Curriculum

The Selling of the Curriculum?

Smart Title: 
Chapel Hill faculty members protest plans to let a conservative foundation support a new program in Western civilization.

Liberal Arts and Not So Liberal Economics

Smart Title: 
Oberlin embarks on a plan to improve its finances and academics -- in part by getting a little smaller. Critics fear key values are at risk.

A New Form of Cheating

Smart Title: 
A publisher announces suits over sales of special text guides -- with test answers -- that are available only to professors, but being sold online by students.

A Scientific (Teaching) Revolution

Smart Title: 
With $1 million each, professors supported by unusually lucrative grants are changing undergraduate education at research universities.

Influential Group Calls It Quits

Smart Title: 
Financial difficulties force the American Association for Higher Education -- a key voice on assessment and faculty issues -- to disband.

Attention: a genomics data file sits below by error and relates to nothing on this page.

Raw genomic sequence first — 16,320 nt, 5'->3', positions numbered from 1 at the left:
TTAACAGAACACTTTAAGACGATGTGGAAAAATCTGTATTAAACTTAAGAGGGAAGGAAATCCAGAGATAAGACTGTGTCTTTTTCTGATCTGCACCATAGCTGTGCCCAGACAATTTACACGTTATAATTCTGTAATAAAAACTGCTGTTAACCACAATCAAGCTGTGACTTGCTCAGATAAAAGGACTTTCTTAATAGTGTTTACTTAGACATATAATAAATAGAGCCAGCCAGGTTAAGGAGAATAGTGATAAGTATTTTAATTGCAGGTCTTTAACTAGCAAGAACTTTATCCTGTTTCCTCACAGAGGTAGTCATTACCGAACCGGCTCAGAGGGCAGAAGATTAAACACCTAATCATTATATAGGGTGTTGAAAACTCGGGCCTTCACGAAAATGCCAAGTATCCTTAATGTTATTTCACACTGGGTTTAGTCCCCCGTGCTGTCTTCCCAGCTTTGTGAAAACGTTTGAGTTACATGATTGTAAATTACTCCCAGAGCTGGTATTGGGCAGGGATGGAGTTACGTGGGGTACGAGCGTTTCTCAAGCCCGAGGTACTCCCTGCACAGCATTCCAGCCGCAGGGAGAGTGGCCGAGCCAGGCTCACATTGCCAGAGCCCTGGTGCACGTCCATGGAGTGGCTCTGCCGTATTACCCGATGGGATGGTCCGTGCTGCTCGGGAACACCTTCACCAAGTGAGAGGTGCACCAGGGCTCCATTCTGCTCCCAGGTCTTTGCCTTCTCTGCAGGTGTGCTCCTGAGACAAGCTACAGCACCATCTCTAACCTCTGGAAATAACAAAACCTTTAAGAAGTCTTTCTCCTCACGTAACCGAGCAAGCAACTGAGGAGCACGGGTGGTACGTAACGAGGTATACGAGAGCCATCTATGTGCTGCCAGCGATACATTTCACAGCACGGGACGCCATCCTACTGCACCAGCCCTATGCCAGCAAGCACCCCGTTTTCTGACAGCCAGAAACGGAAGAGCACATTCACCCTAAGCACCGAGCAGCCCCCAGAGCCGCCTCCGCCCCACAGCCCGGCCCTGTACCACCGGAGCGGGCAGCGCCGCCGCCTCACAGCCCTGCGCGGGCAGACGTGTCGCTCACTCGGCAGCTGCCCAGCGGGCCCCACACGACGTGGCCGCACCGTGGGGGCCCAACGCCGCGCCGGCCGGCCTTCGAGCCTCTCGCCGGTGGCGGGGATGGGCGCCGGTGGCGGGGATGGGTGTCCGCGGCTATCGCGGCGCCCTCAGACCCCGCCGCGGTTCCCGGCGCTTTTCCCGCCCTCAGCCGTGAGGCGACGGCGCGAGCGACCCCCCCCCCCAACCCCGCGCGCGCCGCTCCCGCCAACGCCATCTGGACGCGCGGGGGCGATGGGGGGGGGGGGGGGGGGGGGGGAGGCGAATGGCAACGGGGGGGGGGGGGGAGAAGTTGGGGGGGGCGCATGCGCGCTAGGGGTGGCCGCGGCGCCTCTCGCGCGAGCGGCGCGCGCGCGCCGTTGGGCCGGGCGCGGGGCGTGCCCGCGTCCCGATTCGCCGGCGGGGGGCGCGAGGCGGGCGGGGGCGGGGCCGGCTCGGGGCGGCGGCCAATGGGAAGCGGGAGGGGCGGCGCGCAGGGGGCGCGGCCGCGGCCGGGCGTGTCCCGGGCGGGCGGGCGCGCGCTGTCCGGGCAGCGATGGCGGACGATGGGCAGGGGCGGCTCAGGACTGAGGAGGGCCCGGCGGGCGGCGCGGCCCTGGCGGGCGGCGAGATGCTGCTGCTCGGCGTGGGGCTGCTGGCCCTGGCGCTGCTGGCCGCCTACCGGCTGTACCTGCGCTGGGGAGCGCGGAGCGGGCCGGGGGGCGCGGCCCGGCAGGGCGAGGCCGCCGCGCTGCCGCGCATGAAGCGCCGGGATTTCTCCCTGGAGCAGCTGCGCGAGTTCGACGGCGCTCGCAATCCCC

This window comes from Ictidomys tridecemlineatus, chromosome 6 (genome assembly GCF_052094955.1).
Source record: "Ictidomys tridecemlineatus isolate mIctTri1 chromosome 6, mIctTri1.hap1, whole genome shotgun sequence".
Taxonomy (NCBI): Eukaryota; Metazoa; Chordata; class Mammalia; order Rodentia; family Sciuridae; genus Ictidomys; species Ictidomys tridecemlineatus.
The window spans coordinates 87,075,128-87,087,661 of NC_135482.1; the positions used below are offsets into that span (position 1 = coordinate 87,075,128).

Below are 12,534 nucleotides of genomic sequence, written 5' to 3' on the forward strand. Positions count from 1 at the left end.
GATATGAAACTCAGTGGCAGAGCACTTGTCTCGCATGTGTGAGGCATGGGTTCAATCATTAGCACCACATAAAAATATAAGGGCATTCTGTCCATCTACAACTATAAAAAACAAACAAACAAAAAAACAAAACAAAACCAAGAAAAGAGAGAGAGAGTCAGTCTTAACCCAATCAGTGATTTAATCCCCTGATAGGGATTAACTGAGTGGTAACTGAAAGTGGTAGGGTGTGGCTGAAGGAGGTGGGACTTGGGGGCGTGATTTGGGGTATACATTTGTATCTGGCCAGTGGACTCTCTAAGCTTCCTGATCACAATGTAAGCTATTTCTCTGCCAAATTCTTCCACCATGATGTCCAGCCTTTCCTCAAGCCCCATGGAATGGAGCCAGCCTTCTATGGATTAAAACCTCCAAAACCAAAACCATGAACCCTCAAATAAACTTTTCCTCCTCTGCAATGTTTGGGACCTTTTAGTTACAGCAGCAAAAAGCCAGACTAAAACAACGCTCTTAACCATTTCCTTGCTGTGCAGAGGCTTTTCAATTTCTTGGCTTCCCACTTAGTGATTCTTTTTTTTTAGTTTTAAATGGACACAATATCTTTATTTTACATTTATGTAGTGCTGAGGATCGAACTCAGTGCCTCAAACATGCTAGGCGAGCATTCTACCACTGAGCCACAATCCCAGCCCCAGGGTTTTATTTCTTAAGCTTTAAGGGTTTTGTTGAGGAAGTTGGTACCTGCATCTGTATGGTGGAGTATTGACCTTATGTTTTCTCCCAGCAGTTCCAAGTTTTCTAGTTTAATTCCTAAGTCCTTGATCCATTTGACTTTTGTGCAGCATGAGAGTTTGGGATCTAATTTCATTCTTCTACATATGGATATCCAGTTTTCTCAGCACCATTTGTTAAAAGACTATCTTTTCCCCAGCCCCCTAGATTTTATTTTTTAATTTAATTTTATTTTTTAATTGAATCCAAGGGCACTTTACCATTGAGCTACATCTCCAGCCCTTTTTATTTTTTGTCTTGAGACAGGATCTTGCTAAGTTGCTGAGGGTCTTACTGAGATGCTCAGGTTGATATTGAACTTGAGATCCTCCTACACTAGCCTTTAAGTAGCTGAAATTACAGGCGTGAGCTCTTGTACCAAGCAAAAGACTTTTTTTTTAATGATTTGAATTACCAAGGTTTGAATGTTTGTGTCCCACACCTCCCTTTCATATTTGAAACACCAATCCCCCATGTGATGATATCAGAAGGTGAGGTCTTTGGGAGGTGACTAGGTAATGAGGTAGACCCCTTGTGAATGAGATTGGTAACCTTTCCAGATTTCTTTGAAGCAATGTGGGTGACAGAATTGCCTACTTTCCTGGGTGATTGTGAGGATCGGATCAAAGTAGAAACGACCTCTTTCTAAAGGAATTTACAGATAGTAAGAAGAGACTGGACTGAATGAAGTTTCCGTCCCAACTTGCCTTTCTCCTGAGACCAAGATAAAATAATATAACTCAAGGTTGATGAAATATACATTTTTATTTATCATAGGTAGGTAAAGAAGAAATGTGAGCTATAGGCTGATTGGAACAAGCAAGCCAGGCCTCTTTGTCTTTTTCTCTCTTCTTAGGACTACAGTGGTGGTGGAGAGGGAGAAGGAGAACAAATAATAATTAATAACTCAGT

Columbia Rethinks Journalism Education

Smart Title: 
Three years after president questioned its role, university announces a new approach to the field -- while keeping existing program.

Choices for Brandeis

Smart Title: 
Should a liberal arts university even think about phasing out instruction in ancient Greek?

Rethinking Requirements

Smart Title: 
Stanford elevates "ethical reasoning" in general education program; some fear diversity issues are getting downgraded.

How to Save a Program

Smart Title: 
Two universities work together to try to save a doctoral degree in audiology that one of them abandoned as a money loser.

A Law Degree in 2 Years

Smart Title: 

The University of Dayton's law school has become the first in the nation to offer a five-semester program, instead of the traditional six.

Until last year, the American Bar Association required six semesters, so the option Dayton is offering was impossible. Dayton's program, under which students can take their first semester in the summer, will make it possible for student to obtain a law degree in just two years. Students still have the option of a six-semester program.

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